Media log

Topic 2: How does Government work? Political institution

Government and business of Australia are interrelated. There are measures that a government takes and the businesses are required to follow them. Government works in the overall welfare of the country and takes measure that is required.

In the article of ABC News about Governments’ consideration for taking radical measures to put the economy into the hibernation for surviving coronavirus, Jane Norman researches about the steps taken by the Australian government for letting the businesses emerge after the crisis of coronavirus. Banks, lenders and landlords will bear some pain for waving of all the overheads that include rent and repayment of mortgages for the next six months. The government is trying to find a way of distributing pain equitably. 

The situation is critical and to manage that government has taken steps by closing the doors of the business. There are various measures that the government is planning for keeping the businesses and economy afloat. Government of Australia is building measures like policies of hibernation of business and also providing benefit to people who are affected. The government has doubled the unemployment benefit and introduced a supplement of $550 and is also providing other supports. The government has implement decision in a manner that it will affect the business houses. But, government of Australia is also responsible for taking care of people and for that it has taken various measures.

Norman, J. (2020, March 27). Government considering radical measures to put economy into hibernation to survive coronavirus. ABC News. Retrieved from


Government considering radical measures to put economy into hibernation to survive coronavirus

By political reporter Jane Norman

Posted 27 MarMarch 2020, updated 27 MarMarch 2020

The Federal Government is considering a radical suite of measures to effectively put the economy into hibernation, allowing businesses to emerge after the coronavirus crisis, and resume and rehire without crippling debts.

Key points:

  • A third federal stimulus package is expected to be announced within days

  • Finance Minister Mathias Cormann called on all Australians to pull together

  • The Federal Government is also considering how it can help Pacific nations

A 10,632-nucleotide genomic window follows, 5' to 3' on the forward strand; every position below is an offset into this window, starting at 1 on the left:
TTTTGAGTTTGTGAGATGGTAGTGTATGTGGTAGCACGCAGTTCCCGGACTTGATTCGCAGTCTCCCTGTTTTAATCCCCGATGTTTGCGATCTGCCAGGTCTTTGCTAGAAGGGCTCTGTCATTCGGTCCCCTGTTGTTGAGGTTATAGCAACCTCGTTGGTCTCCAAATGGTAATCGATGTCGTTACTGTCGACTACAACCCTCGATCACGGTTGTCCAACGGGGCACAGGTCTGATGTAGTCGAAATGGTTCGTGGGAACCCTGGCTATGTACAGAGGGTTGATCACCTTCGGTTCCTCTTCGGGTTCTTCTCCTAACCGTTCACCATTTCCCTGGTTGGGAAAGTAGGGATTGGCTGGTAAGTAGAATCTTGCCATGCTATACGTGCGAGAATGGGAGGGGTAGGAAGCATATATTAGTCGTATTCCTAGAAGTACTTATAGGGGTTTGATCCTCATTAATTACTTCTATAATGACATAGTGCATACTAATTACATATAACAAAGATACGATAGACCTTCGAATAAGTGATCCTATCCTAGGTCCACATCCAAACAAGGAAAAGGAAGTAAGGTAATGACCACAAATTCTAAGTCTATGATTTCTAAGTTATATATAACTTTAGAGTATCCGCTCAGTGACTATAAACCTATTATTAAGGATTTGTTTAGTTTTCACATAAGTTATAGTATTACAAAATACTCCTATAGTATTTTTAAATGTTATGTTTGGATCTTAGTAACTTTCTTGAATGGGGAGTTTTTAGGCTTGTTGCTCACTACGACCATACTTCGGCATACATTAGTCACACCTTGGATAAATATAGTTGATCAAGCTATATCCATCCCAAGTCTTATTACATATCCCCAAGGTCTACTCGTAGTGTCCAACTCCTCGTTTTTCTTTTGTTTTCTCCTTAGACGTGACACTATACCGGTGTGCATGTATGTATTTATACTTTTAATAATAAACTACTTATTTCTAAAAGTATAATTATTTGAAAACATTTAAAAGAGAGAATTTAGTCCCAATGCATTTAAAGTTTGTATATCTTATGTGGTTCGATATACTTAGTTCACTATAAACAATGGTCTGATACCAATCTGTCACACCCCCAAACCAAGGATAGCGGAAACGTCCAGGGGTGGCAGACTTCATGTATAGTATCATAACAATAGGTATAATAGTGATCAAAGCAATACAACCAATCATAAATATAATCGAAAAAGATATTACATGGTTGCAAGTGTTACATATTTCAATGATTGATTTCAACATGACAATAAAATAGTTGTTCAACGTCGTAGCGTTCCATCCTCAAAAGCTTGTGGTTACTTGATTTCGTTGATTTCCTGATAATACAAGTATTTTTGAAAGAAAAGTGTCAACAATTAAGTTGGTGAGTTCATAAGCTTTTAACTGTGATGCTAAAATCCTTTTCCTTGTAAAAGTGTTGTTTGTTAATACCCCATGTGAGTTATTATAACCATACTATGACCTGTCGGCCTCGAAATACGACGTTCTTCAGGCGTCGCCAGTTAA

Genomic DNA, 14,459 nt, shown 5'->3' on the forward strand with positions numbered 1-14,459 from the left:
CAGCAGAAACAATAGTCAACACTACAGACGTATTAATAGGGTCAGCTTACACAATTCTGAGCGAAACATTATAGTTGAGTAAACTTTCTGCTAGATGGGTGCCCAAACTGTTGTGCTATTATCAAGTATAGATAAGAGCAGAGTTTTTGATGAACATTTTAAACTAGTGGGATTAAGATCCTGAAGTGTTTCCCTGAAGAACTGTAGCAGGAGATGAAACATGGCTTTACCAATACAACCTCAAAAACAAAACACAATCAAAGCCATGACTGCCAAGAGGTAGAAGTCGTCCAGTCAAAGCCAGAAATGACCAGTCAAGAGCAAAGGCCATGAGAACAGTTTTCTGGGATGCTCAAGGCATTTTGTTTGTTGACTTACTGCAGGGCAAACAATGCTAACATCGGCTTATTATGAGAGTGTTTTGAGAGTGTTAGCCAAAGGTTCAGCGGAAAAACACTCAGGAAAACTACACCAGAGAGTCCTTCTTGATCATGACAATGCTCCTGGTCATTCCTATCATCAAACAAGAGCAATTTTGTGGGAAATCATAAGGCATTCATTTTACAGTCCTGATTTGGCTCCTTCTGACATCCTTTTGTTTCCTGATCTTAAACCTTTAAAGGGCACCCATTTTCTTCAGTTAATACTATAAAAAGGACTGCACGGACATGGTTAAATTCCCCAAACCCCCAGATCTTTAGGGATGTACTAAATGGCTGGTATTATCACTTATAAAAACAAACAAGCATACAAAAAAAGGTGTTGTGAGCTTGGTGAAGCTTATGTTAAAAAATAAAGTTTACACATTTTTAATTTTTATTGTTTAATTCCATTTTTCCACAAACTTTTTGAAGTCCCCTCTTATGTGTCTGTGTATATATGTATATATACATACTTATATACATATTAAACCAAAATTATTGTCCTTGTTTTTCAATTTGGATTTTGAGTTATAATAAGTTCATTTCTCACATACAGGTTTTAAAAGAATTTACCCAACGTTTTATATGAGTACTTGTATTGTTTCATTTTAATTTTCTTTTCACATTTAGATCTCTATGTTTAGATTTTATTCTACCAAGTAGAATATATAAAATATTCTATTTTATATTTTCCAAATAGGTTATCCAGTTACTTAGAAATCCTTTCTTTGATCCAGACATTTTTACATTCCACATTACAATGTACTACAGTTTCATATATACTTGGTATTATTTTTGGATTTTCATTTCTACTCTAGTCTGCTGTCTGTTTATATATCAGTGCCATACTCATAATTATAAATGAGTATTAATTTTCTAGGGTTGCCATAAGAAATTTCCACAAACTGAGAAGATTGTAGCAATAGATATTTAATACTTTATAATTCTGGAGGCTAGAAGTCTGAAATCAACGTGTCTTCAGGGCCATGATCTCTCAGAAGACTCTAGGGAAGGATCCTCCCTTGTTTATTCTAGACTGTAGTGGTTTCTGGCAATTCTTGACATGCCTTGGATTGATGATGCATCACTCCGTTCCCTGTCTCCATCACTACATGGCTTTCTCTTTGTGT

As the Government prepares to unveil its third economic rescue package "within days", policies are being developed to help business owners see out the crisis without having to walk away from their companies.

Banks, lenders and landlords would all be asked to wear some of the pain, waiving all overheads including rents and mortgage repayments for at least the next six months.

Prime Minister Scott Morrison, speaking after National Cabinet, said he would announce plans to help businesses hibernate within days.

"The idea is simple — there are businesses which will have to close their doors," Prime Minister Scott Morrison said.

"They will have to keep them closed either because we have made it necessary for them to do so, or simply there is just not the business to keep their doors open.

"We want those businesses to start again. And we do not want, over the course of the next six months or as long as it takes, for those businesses to be so saddled by debt, so saddled by rental payments, so saddled by other liabilities, that they will not be able to start again on the other side."

Finance Minister Mathias Cormann called on all Australians to pull together.

"The key here is to come up with a fair and equitable way to spread the pain, so that everyone has the best possible opportunity to be there on the other side," he said.

"That is not easy."

As the global catastrophe caused by COVID-19 continues to escalate, Mr Morrison spoke to the leaders of the world's 20 largest economies on Thursday night.

There are fears some countries could collapse and the Government is exploring ways of helping its Pacific neighbours.

In Australia, Treasury has been asked to look at "all options" to keep the economy afloat but Senator Cormann has ruled out a UK-style wage subsidy scheme, arguing it would not work in Australia.

Topic 3: How does Business influence Government? Political Actors

Donations and big pockets are one way in Australia by which Businesses influence the Government and the policies made in the country. The politics in Australia lacks money and business provides them with that.

In the article the influence game: How to access power in Australia by Margot o’ Neill, it has been stated that in the past three years 70% of the federal ministers have accepted the hospitality by the corporates. It might be anything from tickets to the AFL grand or membership of airline lounges or a lunch that is lavish. Also, various ministers’ seniors and assistants have taken up a job with interest that is special after quitting politics.